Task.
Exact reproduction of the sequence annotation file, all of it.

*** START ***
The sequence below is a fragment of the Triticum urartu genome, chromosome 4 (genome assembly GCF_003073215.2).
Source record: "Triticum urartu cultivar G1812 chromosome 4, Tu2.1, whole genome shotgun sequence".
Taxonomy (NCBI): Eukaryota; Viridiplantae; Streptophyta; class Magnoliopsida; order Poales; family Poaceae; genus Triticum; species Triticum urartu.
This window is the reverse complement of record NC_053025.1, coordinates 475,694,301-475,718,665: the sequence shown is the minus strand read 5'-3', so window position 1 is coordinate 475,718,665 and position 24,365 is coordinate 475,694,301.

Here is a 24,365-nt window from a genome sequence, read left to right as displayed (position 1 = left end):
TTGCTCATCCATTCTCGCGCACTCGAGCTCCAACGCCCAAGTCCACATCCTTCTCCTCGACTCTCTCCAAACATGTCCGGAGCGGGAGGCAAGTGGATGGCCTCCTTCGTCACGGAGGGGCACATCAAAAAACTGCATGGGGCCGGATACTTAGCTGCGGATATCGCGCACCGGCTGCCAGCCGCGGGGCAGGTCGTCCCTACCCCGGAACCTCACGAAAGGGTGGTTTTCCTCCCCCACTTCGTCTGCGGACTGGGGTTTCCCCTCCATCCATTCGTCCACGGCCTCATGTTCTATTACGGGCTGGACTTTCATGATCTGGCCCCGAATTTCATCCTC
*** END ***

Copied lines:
The sequence below is a fragment of the Triticum urartu genome, chromosome 4 (genome assembly GCF_003073215.2).
Source record: "Triticum urartu cultivar G1812 chromosome 4, Tu2.1, whole genome shotgun sequence".
Taxonomy (NCBI): Eukaryota; Viridiplantae; Streptophyta; class Magnoliopsida; order Poales; family Poaceae; genus Triticum; species Triticum urartu.
This window is the reverse complement of record NC_053025.1, coordinates 475,694,301-475,718,665: the sequence shown is the minus strand read 5'-3', so window position 1 is coordinate 475,718,665 and position 24,365 is coordinate 475,694,301.

Here is a 24,365-nt window from a genome sequence, read left to right as displayed (position 1 = left end):
TTGCTCATCCATTCTCGCGCACTCGAGCTCCAACGCCCAAGTCCACATCCTTCTCCTCGACTCTCTCCAAACATGTCCGGAGCGGGAGGCAAGTGGATGGCCTCCTTCGTCACGGAGGGGCACATCAAAAAACTGCATGGGGCCGGATACTTAGCTGCGGATATCGCGCACCGGCTGCCAGCCGCGGGGCAGGTCGTCCCTACCCCGGAACCTCACGAAAGGGTGGTTTTCCTCCCCCACTTCGTCTGCGGACTGGGGTTTCCCCTCCATCCATTCGTCCACGGCCTCATGTTCTATTACGGGCTGGACTTTCATGATCTGGCCCCGAATTTCATCCTC